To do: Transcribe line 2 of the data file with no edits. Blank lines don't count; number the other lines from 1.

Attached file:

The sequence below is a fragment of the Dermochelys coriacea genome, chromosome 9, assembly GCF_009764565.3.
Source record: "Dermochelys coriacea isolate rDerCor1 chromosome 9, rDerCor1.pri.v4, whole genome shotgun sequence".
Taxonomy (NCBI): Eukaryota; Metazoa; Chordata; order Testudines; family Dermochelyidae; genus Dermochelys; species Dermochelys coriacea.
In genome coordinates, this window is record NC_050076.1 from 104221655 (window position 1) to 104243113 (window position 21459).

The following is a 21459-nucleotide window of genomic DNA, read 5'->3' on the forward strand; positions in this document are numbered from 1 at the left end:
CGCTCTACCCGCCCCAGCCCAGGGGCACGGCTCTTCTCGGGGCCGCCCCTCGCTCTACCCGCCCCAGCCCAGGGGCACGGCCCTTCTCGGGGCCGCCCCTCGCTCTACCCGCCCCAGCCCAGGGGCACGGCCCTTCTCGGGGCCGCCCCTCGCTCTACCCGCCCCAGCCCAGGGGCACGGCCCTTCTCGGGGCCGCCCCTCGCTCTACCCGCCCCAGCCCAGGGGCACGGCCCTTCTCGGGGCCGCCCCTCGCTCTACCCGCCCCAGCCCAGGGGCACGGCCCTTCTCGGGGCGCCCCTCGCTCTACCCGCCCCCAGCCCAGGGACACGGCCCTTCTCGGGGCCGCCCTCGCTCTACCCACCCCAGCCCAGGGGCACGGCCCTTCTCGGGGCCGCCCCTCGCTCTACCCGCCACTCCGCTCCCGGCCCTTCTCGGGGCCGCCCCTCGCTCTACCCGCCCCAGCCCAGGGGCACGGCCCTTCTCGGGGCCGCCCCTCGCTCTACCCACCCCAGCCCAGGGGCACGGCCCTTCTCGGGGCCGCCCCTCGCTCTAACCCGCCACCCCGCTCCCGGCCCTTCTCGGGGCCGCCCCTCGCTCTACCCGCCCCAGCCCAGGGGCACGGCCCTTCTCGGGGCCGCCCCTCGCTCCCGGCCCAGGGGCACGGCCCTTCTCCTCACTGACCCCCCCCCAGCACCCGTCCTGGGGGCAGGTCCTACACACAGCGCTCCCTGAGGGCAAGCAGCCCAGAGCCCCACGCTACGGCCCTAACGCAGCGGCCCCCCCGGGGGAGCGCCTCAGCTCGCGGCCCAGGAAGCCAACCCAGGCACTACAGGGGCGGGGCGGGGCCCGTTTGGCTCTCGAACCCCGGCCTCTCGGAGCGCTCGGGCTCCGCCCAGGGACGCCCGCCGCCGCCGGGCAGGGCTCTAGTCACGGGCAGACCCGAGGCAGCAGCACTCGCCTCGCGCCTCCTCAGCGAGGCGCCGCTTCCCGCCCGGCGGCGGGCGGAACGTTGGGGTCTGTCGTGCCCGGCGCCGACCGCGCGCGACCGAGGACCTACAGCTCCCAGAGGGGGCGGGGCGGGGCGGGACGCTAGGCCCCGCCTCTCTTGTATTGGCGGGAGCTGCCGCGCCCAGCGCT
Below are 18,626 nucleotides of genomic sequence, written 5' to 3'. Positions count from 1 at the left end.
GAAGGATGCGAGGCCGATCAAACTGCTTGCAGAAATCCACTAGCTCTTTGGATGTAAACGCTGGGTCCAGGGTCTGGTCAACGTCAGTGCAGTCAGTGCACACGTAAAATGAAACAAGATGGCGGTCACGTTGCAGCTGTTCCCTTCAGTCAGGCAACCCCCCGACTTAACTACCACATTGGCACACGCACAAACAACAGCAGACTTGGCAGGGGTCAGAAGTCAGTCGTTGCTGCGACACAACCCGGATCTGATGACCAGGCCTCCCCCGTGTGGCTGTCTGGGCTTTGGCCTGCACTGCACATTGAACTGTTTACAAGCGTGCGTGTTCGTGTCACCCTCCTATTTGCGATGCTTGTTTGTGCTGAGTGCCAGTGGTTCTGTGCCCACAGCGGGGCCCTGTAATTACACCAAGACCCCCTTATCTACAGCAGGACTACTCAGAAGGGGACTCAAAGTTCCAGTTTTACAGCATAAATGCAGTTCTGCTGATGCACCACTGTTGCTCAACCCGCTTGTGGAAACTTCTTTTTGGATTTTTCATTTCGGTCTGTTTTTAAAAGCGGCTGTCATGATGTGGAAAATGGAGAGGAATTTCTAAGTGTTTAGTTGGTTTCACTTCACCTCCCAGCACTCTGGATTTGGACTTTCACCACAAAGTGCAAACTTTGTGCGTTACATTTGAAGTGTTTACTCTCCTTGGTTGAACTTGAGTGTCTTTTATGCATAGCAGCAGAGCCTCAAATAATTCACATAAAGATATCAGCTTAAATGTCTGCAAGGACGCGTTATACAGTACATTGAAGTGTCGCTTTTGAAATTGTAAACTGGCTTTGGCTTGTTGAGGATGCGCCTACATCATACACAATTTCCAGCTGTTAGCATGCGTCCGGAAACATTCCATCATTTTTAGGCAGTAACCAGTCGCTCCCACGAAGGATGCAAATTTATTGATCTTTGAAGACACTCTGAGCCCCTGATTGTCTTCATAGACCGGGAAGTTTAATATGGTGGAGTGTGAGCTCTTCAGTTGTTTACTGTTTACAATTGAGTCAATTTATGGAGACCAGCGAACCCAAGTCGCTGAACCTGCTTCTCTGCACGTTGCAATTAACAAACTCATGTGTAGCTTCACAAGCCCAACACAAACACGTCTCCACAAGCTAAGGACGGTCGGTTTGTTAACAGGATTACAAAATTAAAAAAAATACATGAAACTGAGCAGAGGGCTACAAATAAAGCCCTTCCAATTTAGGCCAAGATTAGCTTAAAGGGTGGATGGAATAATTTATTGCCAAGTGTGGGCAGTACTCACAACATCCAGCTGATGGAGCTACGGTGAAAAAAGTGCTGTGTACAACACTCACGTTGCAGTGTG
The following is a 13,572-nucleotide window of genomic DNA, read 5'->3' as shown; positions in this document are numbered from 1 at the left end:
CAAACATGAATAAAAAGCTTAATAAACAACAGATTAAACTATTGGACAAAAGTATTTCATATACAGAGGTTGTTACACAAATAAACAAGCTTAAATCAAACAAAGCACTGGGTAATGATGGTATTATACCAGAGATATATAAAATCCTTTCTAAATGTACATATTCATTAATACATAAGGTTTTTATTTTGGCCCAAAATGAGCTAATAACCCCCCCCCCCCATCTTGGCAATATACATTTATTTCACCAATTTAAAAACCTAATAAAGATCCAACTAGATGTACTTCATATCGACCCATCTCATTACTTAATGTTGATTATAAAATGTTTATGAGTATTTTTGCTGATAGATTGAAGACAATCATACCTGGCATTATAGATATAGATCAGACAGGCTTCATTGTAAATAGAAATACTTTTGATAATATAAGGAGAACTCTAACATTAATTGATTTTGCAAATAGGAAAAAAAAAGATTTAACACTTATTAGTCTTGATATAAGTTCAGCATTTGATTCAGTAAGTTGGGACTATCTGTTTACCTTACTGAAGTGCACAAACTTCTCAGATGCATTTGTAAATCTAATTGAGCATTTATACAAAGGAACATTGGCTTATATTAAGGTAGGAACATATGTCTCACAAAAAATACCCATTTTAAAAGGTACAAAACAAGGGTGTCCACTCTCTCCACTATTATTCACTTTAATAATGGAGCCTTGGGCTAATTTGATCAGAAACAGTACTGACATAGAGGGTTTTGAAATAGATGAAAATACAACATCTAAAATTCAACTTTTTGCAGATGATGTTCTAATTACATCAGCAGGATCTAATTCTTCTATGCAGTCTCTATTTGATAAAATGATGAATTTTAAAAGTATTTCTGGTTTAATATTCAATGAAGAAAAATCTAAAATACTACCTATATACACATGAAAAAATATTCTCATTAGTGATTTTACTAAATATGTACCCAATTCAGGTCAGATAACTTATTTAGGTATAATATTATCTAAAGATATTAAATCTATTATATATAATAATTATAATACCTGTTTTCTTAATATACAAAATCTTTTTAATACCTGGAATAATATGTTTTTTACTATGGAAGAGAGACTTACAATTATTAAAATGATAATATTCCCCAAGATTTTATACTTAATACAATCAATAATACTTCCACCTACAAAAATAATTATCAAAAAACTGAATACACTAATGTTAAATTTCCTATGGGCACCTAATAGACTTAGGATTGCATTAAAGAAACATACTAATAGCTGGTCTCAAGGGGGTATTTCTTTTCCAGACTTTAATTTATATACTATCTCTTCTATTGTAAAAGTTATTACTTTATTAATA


Source record: "Dermochelys coriacea isolate rDerCor1 chromosome 9, rDerCor1.pri.v4, whole genome shotgun sequence".